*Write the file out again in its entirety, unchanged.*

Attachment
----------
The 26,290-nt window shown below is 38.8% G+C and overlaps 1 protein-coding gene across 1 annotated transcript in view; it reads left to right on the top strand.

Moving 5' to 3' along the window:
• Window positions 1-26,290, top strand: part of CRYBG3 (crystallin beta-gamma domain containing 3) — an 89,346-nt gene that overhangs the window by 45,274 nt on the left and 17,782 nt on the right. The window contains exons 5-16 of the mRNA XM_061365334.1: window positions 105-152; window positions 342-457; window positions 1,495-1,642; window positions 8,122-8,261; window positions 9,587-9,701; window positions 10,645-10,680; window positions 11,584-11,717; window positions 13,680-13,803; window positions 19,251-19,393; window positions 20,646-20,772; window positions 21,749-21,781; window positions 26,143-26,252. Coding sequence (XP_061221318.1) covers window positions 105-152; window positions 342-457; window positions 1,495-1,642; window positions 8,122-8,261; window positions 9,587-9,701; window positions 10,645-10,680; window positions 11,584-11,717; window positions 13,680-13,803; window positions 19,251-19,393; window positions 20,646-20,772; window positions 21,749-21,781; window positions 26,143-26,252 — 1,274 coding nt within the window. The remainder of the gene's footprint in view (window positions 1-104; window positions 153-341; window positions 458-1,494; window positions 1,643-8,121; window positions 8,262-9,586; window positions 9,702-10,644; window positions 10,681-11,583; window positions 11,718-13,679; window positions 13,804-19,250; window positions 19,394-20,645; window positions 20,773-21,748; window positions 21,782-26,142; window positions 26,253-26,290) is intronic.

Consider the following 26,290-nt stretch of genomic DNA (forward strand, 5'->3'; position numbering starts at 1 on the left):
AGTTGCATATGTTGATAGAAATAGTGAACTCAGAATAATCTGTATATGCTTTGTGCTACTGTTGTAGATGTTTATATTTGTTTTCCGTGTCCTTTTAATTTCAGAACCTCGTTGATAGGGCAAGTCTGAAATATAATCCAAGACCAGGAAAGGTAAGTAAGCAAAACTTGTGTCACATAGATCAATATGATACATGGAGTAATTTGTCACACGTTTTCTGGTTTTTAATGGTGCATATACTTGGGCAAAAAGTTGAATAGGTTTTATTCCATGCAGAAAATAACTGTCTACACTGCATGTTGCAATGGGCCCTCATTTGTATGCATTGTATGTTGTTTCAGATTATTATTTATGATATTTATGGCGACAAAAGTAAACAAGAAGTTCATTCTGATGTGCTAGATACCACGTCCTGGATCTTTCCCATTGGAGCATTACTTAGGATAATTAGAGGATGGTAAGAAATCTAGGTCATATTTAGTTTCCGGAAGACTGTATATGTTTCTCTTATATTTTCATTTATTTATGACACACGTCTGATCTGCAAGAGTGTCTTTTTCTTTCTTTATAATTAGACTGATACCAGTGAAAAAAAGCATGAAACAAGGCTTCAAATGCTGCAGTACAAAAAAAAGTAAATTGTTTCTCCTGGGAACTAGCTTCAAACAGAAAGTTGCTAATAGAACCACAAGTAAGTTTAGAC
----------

The 26,290-nt window shown below is 38.8% G+C and overlaps 1 protein-coding gene across 1 annotated transcript in view; it reads left to right on the top strand.

Moving 5' to 3' along the window:
• Window positions 1-26,290, top strand: part of CRYBG3 (crystallin beta-gamma domain containing 3) — an 89,346-nt gene that overhangs the window by 45,274 nt on the left and 17,782 nt on the right. The window contains exons 5-16 of the mRNA XM_061365334.1: window positions 105-152; window positions 342-457; window positions 1,495-1,642; window positions 8,122-8,261; window positions 9,587-9,701; window positions 10,645-10,680; window positions 11,584-11,717; window positions 13,680-13,803; window positions 19,251-19,393; window positions 20,646-20,772; window positions 21,749-21,781; window positions 26,143-26,252. Coding sequence (XP_061221318.1) covers window positions 105-152; window positions 342-457; window positions 1,495-1,642; window positions 8,122-8,261; window positions 9,587-9,701; window positions 10,645-10,680; window positions 11,584-11,717; window positions 13,680-13,803; window positions 19,251-19,393; window positions 20,646-20,772; window positions 21,749-21,781; window positions 26,143-26,252 — 1,274 coding nt within the window. The remainder of the gene's footprint in view (window positions 1-104; window positions 153-341; window positions 458-1,494; window positions 1,643-8,121; window positions 8,262-9,586; window positions 9,702-10,644; window positions 10,681-11,583; window positions 11,718-13,679; window positions 13,804-19,250; window positions 19,394-20,645; window positions 20,773-21,748; window positions 21,782-26,142; window positions 26,253-26,290) is intronic.

Consider the following 26,290-nt stretch of genomic DNA (forward strand, 5'->3'; position numbering starts at 1 on the left):
AGTTGCATATGTTGATAGAAATAGTGAACTCAGAATAATCTGTATATGCTTTGTGCTACTGTTGTAGATGTTTATATTTGTTTTCCGTGTCCTTTTAATTTCAGAACCTCGTTGATAGGGCAAGTCTGAAATATAATCCAAGACCAGGAAAGGTAAGTAAGCAAAACTTGTGTCACATAGATCAATATGATACATGGAGTAATTTGTCACACGTTTTCTGGTTTTTAATGGTGCATATACTTGGGCAAAAAGTTGAATAGGTTTTATTCCATGCAGAAAATAACTGTCTACACTGCATGTTGCAATGGGCCCTCATTTGTATGCATTGTATGTTGTTTCAGATTATTATTTATGATATTTATGGCGACAAAAGTAAACAAGAAGTTCATTCTGATGTGCTAGATACCACGTCCTGGATCTTTCCCATTGGAGCATTACTTAGGATAATTAGAGGATGGTAAGAAATCTAGGTCATATTTAGTTTCCGGAAGACTGTATATGTTTCTCTTATATTTTCATTTATTTATGACACACGTCTGATCTGCAAGAGTGTCTTTTTCTTTCTTTATAATTAGACTGATACCAGTGAAAAAAAGCATGAAACAAGGCTTCAAATGCTGCAGTACAAAAAAAAGTAAATTGTTTCTCCTGGGAACTAGCTTCAAACAGAAAGTTGCTAATAGAACCACAAGTAAGTTTAGAC